When Nolan Grey receives news that his father, a once-prominent biologist, has drowned off Leap's Island, he calls on Elsa, his estranged, older half-sister, to help pick up the pieces. Stuck together in the close quarters of their island stilt-house, and provoked by the absurd antics of the remaining Reversalists, years of family secrecy and blame between Elsa and Nolan threaten to ruin them all over again. As the Greys urgently trek the island to find the so-called Paradise Duck, their father's final obsession, they begin to fear that they were their father's first evidence that the future held no hope.
... oddball-brilliant ... a spirited defense of the maligned millennial generation. It's also an innovative work of climate fiction, a nuanced and empathic family story, and, for my money, the summer's best novel thus far ... Hauser is a beautiful, no-nonsense writer, with a particular gift for atmosphere ... As science, this is pretty wobbly. As emotion, it works.
... may be the most oddly enticing novel you will read this year, no matter how you feel about ducks, baseball, evolution, the state of our planet or the fate of our run-amok species. Keenly satirical yet unashamedly tender, it both reels you in and sets you adrift, offshore in every sense ... the same deadpan wit and deft portraiture that elevated The From-Aways above the summer-reading throng is recognizable here. There is also the perennial theme of wayward adults seeking vanished parents, one that Ms. Hauser reinvigorates by exposing character and plot elliptically, in scenes that could stand alone as short stories and yet mysteriously coalesce, as memories do, to summon the indelible past ... In this eccentric portrait of dented hearts and wacko science, [Hauser's] aim is unerring.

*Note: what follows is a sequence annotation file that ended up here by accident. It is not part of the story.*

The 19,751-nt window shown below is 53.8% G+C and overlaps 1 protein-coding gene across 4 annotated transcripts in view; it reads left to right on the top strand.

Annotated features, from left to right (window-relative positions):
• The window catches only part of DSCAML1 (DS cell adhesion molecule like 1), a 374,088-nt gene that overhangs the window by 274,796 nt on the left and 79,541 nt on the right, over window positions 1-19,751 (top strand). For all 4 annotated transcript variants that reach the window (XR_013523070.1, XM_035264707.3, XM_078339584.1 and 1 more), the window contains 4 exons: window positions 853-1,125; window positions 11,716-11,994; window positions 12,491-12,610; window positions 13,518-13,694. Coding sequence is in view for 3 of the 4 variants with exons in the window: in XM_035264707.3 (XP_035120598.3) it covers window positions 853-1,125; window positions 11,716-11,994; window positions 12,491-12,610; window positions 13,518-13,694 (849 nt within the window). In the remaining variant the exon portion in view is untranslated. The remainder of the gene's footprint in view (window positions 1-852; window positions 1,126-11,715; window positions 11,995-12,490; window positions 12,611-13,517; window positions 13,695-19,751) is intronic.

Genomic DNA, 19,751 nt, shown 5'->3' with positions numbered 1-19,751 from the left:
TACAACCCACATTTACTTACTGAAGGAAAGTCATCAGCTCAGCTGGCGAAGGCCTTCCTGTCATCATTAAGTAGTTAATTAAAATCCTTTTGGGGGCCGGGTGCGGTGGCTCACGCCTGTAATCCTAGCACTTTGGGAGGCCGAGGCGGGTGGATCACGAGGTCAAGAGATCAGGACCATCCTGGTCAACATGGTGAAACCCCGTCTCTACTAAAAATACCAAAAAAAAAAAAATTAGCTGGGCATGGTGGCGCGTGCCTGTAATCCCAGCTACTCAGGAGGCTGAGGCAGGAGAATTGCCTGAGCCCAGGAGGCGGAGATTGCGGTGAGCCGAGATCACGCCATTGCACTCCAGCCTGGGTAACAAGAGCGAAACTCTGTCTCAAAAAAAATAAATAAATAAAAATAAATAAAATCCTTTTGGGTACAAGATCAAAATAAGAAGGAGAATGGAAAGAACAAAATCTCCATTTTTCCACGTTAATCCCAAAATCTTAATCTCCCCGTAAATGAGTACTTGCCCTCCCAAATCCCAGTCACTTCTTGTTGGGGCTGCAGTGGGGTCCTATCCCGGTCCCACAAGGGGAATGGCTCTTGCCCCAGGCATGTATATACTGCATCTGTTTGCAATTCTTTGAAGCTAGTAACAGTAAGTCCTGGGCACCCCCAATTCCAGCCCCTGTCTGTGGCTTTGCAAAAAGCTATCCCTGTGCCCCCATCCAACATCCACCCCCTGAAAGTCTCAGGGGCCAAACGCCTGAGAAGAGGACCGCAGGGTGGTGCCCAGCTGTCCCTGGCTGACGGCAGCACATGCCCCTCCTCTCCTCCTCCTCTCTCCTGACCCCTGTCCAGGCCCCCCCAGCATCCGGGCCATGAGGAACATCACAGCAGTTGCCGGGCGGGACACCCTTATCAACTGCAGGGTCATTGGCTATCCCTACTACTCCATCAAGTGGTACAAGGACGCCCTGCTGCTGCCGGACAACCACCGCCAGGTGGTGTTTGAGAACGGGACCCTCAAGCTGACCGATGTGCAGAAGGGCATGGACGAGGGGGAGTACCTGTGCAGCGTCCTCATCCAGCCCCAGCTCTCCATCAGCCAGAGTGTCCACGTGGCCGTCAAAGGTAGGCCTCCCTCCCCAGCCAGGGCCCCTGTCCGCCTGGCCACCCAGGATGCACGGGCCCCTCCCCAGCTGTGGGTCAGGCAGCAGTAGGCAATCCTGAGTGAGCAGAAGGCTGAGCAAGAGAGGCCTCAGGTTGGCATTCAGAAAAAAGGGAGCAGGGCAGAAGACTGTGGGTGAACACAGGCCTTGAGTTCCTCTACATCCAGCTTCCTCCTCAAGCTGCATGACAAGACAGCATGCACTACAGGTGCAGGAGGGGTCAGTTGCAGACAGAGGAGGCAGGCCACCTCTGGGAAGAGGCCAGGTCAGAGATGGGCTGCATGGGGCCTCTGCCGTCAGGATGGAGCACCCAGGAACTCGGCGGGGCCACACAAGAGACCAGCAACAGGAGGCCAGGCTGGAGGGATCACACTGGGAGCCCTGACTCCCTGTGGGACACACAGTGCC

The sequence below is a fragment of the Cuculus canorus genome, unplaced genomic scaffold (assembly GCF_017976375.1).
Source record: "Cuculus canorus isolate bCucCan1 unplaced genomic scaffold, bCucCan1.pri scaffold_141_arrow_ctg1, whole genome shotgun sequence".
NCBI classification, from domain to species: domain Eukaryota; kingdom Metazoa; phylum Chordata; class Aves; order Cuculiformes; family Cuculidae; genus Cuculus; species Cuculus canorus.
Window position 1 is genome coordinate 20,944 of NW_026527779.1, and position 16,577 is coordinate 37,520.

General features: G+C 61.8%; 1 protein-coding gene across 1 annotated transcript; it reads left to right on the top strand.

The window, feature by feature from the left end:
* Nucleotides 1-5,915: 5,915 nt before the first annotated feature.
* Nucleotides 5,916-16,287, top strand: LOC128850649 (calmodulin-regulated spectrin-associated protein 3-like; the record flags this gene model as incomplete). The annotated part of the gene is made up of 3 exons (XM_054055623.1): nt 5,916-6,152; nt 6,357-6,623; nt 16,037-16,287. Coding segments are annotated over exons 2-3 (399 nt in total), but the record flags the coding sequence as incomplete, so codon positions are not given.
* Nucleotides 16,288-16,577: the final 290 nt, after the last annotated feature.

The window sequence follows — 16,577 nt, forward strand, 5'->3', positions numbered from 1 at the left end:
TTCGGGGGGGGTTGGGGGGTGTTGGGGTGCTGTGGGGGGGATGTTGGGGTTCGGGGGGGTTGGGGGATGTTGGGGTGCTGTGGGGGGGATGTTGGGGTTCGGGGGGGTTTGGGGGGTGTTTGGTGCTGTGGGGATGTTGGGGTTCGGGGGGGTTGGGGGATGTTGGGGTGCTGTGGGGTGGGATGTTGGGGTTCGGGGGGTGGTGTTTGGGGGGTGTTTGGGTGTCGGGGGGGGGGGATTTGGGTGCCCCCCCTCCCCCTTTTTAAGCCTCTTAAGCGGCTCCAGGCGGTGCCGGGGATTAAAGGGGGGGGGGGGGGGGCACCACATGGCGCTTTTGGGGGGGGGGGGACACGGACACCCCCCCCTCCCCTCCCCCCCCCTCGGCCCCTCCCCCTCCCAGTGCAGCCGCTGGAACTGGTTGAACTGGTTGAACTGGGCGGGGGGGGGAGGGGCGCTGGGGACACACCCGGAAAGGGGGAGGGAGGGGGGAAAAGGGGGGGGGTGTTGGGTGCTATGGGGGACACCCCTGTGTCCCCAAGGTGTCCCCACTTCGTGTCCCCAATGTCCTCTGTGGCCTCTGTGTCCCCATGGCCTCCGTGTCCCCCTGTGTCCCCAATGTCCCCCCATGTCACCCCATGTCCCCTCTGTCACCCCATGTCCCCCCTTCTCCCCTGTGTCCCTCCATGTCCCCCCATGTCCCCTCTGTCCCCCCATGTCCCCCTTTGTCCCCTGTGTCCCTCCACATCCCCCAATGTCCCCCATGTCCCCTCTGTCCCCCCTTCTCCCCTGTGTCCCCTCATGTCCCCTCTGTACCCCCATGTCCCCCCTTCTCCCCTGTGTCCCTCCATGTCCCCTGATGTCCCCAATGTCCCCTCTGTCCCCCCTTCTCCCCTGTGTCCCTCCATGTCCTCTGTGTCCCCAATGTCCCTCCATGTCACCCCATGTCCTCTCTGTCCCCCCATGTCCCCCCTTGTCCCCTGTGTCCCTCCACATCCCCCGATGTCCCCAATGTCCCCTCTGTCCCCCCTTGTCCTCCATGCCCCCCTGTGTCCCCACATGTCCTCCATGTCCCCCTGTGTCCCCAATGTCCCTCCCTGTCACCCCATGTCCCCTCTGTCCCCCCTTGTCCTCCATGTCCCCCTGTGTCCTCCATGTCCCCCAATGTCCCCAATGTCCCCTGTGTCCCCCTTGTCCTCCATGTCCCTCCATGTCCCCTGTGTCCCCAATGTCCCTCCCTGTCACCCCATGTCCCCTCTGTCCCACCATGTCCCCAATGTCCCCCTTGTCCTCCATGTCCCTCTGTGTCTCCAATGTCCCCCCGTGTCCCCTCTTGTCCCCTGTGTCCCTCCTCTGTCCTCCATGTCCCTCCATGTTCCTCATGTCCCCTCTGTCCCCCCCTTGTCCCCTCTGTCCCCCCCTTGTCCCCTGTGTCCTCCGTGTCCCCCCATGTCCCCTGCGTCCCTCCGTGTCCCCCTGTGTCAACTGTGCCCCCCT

... glorious ... Reminiscent of the family explorations of Rick Moody, Jennifer Egan, and Lauren Groff, this tragicomic novel explores climate change, family ties, and the millennial generation’s feeling that they have arrived late to the party, that humanity and the environment appear to be declining before their eyes. Full of brilliantly realized characters, Hauser’s latest is profound, often incredibly funny, and captures the times like few other contemporary novels.